Semmes, who makes the music’s most direct link to the audience playing Diana Ross, agreed. “We really need this music. It’s so necessary—especially now. I think poignant we’re bringing back this story now when the same social unrest seems to be happening. Motown music reflected that. It was an outlet to what was happening. I’m a strong believer that music unites. I grew up in the Chicago Children’s Choir. It was multicultural, but the power behind it was that people could come together from all walks of life and do music. That’s what Motown does and is. That was Berry Gordy’s vision of it. He didn’t want it to be race music. He wanted it to be American music, and we see the challenge of that vision happening through those times.”
The real Berry Gordy said “the other Berry Gordy”—the actor playing him, Chester Gregory—“does me better than me.” Still, you have to suspect that impersonating a living legend, who is a producer and the author of your role and could give you no end of notes on how to perform it, would be pressure, but Gregory tut-tuts that.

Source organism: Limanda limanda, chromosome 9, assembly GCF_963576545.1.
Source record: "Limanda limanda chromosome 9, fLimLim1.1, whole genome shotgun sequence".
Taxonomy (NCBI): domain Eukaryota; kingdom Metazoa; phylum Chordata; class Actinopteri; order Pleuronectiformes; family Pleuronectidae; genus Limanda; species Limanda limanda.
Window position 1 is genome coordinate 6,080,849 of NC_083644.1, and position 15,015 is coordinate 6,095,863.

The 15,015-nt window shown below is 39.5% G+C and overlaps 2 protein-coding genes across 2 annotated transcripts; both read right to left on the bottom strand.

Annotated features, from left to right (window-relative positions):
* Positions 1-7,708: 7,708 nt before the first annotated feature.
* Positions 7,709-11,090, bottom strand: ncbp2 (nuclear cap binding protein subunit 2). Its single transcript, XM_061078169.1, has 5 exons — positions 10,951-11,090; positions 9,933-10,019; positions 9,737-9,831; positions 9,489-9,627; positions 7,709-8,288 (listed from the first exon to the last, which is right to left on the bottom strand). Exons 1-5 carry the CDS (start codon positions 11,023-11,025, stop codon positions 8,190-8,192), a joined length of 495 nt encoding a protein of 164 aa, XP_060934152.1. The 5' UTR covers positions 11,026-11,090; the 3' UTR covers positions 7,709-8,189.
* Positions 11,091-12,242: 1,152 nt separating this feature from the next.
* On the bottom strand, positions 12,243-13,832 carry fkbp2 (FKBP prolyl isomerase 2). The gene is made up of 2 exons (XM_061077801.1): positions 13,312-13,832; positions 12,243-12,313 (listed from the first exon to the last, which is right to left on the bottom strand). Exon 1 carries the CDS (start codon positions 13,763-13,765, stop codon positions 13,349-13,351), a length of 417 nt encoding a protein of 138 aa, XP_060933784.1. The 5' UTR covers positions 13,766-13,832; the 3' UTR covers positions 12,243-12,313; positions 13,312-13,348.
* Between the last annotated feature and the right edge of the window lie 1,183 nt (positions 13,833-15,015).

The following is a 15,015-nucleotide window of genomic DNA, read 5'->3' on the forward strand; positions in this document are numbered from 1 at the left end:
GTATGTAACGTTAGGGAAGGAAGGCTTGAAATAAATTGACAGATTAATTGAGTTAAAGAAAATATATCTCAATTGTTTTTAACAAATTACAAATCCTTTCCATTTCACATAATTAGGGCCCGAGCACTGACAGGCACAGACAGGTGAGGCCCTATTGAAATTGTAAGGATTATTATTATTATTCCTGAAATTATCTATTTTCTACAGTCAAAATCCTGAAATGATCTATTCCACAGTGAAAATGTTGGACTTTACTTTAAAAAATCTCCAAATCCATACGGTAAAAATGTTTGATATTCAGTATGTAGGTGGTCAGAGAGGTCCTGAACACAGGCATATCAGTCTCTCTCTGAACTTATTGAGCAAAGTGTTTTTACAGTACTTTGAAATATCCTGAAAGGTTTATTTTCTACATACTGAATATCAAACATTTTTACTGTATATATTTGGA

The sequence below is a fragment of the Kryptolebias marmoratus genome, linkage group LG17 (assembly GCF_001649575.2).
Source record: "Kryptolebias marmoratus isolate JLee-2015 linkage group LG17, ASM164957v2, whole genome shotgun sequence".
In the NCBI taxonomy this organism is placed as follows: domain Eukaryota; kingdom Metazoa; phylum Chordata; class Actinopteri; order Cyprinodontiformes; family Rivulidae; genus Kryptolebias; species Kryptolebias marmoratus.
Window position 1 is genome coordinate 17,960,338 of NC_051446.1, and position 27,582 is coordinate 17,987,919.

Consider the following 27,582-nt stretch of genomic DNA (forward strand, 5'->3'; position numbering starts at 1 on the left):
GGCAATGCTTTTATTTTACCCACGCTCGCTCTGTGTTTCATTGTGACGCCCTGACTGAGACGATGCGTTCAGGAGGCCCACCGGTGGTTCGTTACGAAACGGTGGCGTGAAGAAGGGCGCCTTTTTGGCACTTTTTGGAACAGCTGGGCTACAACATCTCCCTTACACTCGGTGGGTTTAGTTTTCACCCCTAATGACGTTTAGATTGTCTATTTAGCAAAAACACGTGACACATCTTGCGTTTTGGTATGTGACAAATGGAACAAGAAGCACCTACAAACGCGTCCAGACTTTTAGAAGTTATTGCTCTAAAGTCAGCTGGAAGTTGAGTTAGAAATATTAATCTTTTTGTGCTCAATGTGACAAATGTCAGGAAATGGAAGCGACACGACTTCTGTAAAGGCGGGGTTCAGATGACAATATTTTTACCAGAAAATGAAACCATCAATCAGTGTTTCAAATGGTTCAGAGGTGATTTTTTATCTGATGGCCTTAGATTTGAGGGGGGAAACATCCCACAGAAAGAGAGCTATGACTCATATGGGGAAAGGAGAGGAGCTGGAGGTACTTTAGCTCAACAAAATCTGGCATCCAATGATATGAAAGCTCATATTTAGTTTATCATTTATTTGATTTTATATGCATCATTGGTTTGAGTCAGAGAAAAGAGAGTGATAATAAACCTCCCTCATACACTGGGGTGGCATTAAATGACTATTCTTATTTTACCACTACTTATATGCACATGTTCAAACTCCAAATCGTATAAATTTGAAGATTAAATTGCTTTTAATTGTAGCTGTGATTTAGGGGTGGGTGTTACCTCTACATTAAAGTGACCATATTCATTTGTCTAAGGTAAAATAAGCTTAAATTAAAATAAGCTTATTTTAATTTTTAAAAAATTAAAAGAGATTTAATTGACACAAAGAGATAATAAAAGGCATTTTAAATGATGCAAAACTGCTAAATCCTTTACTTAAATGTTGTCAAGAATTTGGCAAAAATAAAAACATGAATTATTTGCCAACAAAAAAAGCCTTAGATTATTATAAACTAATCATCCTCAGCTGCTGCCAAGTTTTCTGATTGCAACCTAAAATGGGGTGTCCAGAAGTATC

“Believe it or not, the specific thing that Berry wanted was for me to be grounded in the truth,” the actor insisted. “He will allow me to play him any way I want to as long as it is truthful portrayal. Berry Gordy is a very gracious person in that regard.”
Ultimately, Motown the Musical is more record catalog than book musical, and you have to look no farther than the title page to see the truth of that: “Book by Berry Gordy, based upon the book, To Be Loved: The Music, The Magic, The Memories of Motown, by Berry Gordy. Music and Lyrics From The Legendary Motown Catalog.”